Review: Why 9 should have been great—and why it isn't

9 has everything going for it. By all accounts, it should be a great, captivating film. Somehow it just doesn't add up. It's not even the sum of its parts, because even the elements that should be cool on their own end up falling short.

The best part of the movie is the beginning, when a silent rag doll wakes up and explores his surroundings. This is the only part that cultivates any mystery or wonder. It already starts going downhill when 9 (Elijah Wood) gets a voice box and a name (well, a number that's his name), because it's like, "Oh, now you're just going to explain stuff to us instead of showing it."

9 meets 7 (Jennifer Connelly) and other numbers, 1 through 8. Mechanical beasts threaten the little creatures, but when one is taken, the authority 1 (Christopher Plummer) orders everyone to stay put. 9 wants to venture forth into the apocalyptic landscape to save his brother, because every life is precious and there could be wonderful things to discover out there.

The apocalyptic landscape itself is unique. This isn't the I Am Legend overgrown grass city or the more typical Road Warrior desert wasteland. The idea of the steampunk apocalypse, where industrial-revolution technology advanced and then crumbled, looks different but doesn't offer anything. The rubble is there only to serve action scenes, and machines exist only because the characters need some conveyor belts to run through. When you don't buy that this world existed for an actual purpose, there are no stakes in the action.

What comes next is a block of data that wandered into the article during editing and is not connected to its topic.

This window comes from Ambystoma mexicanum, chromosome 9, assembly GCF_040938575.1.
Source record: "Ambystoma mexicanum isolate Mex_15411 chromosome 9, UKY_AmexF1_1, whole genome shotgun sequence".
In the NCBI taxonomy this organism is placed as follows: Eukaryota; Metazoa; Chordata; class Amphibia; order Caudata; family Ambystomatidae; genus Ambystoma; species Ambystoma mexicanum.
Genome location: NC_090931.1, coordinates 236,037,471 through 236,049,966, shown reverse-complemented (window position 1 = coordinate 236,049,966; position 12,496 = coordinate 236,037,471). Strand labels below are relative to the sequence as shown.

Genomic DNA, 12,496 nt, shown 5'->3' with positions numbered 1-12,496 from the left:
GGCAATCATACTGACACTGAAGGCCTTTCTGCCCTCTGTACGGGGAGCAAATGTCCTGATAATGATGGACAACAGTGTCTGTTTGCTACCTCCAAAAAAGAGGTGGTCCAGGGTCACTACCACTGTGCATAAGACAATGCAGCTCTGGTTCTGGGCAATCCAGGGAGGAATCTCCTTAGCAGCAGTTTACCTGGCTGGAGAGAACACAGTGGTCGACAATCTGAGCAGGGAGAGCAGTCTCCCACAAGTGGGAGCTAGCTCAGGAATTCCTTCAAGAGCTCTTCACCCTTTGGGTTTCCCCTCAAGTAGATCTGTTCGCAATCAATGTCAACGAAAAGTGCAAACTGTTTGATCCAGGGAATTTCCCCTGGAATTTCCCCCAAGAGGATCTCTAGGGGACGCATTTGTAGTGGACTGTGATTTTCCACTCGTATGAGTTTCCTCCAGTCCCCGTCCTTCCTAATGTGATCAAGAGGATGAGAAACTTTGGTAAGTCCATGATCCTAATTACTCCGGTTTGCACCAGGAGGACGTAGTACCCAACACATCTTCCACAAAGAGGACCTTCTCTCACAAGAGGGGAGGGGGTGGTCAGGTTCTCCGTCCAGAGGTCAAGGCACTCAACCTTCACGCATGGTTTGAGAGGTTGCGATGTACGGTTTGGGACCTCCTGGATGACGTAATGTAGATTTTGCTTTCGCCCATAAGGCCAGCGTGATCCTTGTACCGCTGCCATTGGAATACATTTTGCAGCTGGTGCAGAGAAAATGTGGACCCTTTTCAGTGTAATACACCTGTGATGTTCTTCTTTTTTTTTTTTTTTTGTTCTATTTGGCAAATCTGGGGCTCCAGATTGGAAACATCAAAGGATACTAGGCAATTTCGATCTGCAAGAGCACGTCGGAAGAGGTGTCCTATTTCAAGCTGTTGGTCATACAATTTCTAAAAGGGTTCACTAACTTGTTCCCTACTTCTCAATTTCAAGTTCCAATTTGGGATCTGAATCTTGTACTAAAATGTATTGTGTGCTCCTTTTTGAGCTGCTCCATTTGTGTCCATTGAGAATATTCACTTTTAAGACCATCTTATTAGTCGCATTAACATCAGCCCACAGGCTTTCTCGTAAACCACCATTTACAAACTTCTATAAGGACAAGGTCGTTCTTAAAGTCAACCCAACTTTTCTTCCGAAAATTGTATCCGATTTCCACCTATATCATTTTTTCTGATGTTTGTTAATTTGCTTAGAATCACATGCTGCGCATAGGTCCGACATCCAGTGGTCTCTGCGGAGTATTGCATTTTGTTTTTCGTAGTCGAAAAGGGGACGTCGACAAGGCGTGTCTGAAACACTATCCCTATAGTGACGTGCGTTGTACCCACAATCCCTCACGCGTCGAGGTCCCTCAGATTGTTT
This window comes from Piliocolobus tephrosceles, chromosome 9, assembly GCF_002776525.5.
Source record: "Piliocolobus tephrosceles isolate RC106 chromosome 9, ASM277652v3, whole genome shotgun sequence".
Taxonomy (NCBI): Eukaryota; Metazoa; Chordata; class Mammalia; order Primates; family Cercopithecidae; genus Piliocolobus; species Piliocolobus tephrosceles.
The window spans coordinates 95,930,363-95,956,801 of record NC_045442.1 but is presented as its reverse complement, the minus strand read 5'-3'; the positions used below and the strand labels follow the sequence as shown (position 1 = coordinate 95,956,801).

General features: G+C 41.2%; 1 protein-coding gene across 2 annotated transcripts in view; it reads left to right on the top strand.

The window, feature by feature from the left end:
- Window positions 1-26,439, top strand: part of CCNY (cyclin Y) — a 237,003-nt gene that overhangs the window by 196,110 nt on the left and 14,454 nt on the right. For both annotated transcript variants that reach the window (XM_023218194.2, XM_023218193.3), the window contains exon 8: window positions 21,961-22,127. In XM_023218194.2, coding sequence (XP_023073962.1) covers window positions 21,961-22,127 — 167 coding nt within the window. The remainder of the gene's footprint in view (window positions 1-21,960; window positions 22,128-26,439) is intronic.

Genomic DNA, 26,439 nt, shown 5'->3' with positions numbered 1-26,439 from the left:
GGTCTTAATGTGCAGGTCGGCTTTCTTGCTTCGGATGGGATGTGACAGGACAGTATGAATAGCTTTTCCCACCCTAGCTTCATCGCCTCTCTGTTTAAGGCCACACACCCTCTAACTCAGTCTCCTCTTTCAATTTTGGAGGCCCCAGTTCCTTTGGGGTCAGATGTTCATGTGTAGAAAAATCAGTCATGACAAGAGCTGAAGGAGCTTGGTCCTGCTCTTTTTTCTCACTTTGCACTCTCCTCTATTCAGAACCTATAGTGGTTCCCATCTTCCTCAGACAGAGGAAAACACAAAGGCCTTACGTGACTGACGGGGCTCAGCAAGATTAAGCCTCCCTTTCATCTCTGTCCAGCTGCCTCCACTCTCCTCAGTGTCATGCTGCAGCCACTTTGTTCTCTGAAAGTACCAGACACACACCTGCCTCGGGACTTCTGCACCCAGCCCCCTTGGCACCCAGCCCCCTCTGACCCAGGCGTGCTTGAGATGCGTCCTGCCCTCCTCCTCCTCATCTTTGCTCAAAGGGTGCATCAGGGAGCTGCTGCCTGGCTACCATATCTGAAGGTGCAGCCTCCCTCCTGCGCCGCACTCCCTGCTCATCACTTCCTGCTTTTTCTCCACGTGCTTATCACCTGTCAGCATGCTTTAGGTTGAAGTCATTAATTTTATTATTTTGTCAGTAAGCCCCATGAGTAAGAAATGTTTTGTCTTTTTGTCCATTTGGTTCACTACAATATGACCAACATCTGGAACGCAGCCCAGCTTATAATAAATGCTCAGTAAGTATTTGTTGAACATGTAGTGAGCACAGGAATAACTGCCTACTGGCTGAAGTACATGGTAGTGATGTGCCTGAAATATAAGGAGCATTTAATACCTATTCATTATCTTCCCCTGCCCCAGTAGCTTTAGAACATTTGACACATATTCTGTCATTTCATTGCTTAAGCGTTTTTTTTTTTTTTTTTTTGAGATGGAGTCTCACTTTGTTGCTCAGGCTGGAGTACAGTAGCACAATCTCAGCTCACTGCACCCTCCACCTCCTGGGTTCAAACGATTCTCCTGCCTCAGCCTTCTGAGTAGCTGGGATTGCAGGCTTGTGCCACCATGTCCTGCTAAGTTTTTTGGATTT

The story is the very average Disney model of one rebel defying his pack and proving he was actually more mature and worldly all along. Fine, but if that journey's not as compelling as The Lion King or Finding Nemo, you're screwed. It turns out that the message "There's hope for humanity after all" isn't enough to propel even 70 minutes of story. You had us at "Humanity gave way to rag doll creatures." Trying to restore things to even a semblance of the way they were seems counterproductive.

The characters are more compelling when they don't talk. When they speak, they just give monosyllabic explanations for why things are the way they are, why they want or don't want things to change, and basically whatever exposition needs to happen. It's better left open to interpretation. At least you can imagine something profound on your own.

The characters and animation look unique. The world looks unique. The story is conceptually unique, if not in execution. It just doesn't add up to anything—or, rather, at no point are the unique elements successful in surpassing their more traditional counterparts. I don't want to be a total sourpuss, though, so good effort, nice try.

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